The first post of this series (Hex-Grid Dungeon Generation I) showed two approaches how to generate a connected cave system on a hex-grid. In this post I will discuss an algorithm for spawning things (enemies, chests, ...). The same algorithm can be applied multiple times for different kinds of entities, or in each spawn event random choices can be made.

First, I want to introduce some criteria which I required for the algorithm:

- Poisson-disc: Spawned entities should not cluster randomly. This gives more control over the difficulty of the dungeon. Lets say minClearanceRadius is the distance in which we have no other entities.
- Space: each entity should be surrounded by enough free (ground) tiles. This allows to place specific entities like the boss in larger areas. Let spaceRadius be the radius in which we count the free tiles and minSpace the number of those tiles which should be free.
- Minimum number: make sure there are at least forceNum entities.

## Poisson-disc Sampling (1.)

Poisson-disc sampling produces points that are tightly-packed, but no closer to each other than a specified minimum distance. -- Jason Davis [Dav]

There are numerous scientific works on the problem of Poisson-disc sampling in many dimensions [Bri07] or on triangulated meshes [CJWRW09], [Yuk15] just to name a few. However, the problem gets much simpler in our case. We have a discretized map and each tile is either part of the output set or not. A simple algorithm is

1 2 3 4 5 6 7 8 |
Set validTiles = <all tiles> while(!validTiles.empty()) { newPosition = validTiles.getRandom(); output.add(newPosition); foreach(tile : [distance(newPosition, tile) < minClearanceRadius]) validTiles.remove(tile); } |

Here, validTiles.getRandom() is very easy to implement, if our set is a Hash-Set. Then, we can simply take the first element returned by some iterator. The foreach loop is pseudo-code to a high degree. It even has some degree of freedom by defining the distance. One choice would be to iterate over the neighborhood like described on [Pat13]. Another is to use geodesic distances, i.e. all tiles whose shortest path to the newPosition is smaller or equal the minClearanceRadius .

I implemented the second distance variant: Taking only tiles which are reachable in minClearanceRadius+1 steps, allows close but non-connected caverns to be independent of each other. E.g. if we have multiple parallel corridors they do not influence each other. Using Dijkstra's Algorithm we can even use a custom cost function to achieve this ranged based iteration.

## Space condition (1. + 2.)

To add the second condition to the algorithm we need to modify the initialization only. Instead of taking all tiles we can only add those with enough free ground tiles around them to fill validTiles .

If you want to implement a relative threshold dependent on the radius, here are the formulas for the number of tiles in a radius of r for different types of grids:

- Hex-Grid:
- Quad-Grid with 8 neighborhood:
- Quad-Grid with 4 neighborhood:

Lets have a look at some results: The images show: all tiles which fulfill the space condition, a sampling with (1.) but not (2.) and two variants fulfilling both properties. The number of generated entities depends on the random picking from the valid set. There can be regions which are sparsely populated because two relative distant entities block the entire area. Other algorithms solve this by placing new elements on the wave front of a breadth-first search.

## Soft Constraints (1. + 2. + 3.)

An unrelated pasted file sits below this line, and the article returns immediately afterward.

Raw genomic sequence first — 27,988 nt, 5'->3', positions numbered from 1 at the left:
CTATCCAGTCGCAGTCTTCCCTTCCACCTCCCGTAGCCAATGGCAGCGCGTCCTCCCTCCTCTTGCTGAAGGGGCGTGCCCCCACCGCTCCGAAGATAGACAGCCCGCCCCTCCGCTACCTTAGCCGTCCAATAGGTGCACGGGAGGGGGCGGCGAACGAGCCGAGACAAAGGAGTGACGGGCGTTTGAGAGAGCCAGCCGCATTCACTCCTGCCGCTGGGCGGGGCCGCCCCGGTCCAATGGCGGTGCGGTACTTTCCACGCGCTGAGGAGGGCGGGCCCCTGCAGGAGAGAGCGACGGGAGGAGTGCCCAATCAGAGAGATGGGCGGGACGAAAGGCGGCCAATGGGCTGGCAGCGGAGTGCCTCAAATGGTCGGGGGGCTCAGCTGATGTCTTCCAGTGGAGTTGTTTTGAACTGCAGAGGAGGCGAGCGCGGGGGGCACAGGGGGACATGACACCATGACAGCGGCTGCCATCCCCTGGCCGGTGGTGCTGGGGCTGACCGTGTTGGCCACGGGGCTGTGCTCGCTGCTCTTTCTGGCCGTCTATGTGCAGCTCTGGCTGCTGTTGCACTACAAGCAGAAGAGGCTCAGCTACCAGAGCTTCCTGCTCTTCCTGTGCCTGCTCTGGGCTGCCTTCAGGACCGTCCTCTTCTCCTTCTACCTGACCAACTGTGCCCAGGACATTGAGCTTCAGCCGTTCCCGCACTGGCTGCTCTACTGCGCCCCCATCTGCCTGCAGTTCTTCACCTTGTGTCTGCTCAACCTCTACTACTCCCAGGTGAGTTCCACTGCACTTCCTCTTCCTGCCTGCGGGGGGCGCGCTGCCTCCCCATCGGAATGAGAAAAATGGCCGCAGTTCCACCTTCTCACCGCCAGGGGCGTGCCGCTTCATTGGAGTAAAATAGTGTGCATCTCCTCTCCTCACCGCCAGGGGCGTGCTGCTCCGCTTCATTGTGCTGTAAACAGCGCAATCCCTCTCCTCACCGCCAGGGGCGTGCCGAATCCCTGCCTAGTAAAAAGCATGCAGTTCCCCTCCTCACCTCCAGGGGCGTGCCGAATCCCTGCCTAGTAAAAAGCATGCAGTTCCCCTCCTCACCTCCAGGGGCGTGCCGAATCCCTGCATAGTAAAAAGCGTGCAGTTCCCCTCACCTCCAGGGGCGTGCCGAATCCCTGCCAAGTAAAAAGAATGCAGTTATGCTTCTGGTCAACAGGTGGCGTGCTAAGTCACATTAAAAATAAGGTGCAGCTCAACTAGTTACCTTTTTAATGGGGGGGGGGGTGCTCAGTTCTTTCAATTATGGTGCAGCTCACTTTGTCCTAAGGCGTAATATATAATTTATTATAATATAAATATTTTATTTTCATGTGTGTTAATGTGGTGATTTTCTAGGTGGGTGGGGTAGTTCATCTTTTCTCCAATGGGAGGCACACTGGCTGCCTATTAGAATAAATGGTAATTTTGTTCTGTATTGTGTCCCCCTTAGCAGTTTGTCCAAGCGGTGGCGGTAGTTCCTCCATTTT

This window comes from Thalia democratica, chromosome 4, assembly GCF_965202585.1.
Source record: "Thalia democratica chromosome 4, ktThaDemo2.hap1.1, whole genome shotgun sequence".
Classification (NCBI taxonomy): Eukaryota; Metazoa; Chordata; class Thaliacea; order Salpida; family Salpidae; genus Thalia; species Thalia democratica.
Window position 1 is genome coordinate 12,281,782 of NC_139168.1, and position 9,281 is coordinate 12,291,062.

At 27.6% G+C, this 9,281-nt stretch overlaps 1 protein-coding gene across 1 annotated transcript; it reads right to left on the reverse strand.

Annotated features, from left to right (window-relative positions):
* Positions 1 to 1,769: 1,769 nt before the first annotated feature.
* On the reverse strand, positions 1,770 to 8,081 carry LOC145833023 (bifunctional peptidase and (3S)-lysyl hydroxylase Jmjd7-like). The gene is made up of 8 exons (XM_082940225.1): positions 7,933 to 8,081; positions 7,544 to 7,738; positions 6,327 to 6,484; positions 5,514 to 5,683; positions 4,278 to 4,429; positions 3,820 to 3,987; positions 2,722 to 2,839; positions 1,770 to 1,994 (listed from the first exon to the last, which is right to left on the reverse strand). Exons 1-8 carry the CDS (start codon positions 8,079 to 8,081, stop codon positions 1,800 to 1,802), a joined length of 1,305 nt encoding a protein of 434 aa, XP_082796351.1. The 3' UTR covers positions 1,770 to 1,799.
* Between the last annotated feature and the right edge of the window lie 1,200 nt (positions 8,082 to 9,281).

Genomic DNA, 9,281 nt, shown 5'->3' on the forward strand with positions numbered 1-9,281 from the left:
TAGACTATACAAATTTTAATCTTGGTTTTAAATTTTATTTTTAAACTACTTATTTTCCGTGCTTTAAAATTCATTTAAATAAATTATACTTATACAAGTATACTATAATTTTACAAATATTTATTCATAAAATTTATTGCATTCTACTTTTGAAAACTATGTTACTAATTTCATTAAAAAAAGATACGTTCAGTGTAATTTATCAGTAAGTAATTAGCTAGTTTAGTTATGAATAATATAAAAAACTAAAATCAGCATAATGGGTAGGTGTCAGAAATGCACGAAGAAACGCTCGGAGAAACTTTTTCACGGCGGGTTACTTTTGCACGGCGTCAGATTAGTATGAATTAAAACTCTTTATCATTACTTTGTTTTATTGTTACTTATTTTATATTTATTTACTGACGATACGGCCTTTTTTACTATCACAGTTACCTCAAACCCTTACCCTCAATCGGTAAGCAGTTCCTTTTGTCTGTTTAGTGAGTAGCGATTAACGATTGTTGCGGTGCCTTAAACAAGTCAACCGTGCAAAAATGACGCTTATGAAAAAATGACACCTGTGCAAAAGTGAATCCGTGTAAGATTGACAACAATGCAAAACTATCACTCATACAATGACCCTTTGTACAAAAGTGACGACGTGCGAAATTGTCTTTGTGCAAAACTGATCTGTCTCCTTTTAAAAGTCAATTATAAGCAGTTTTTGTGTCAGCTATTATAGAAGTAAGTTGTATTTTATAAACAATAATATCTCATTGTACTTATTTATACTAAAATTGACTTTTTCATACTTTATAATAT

While the above algorithm meets requirements 1. and 2. easily it can happen that there is none or to few tiles which fulfill both properties. In some crucial cases (e.g. the boss) this may lead to invalid dungeons at all - just because there was one space to few.

Solving all three problems together is much more difficult. I decided to add a priority queue to get the best remaining tile according to a cost for violations of 1. and 2. The final cost function I came up with is

.

The terms are divided by the maximum values to be in the same range, so the add balances between the two.

The real problem is now to maintain this cost function and the queue. Whenever we spawn an entity we want to recompute the cost for all tiles in range. To do so we need to find the elements. There are two possibilities: iterate over the entire queue, update and then call heapify, or somehow access the specific elements. The final choice should depend on whatever is smaller (number of elements in queue or neighborhood). To find the elements fast I have implemented a combined HashSet-PriorityQueue which can be found in my github repository. The idea is that whenever one of the two data structures moves an element it tells the other one. Both keep the indices into the adjoint data structure, but only one contains the real elements. In my case the heap consists of indices in the hash set only (so restoring heap property is cheap). The hash set is quite usual and contains a heap index besides the data.

Another branch of the same repository (map-master) also contains the two populate algorithms described in this post. The results of the final algorithm are shown in the next two images:

The quality on the right side does not look optimal, but there are twice as much elements as without the forcing! While there is room for improvements (e.g. using diffusion) I think the algorithm is good enough (and easy controllable) to produce enemies and loot in dungeons.

[Pat13] Amit Patel, http://www.redblobgames.com/grids/hexagons/, 2013

[Dav] Davies Jason, https://www.jasondavies.com/poisson-disc/

[Bri07] Robert Bridson, *Fast Poisson Disk Sampling in Arbitrary Dimensions*, 2007

[CJWRW09] D. Cline, S. Jeschke, K. White, A. Razdan and P. Wonka, *Dart Throwing on Surfaces*, 2009

[Yuk15] Cem Yuksel, *Sample Elimination for Generating Poisson Disk Sample Sets*, 2015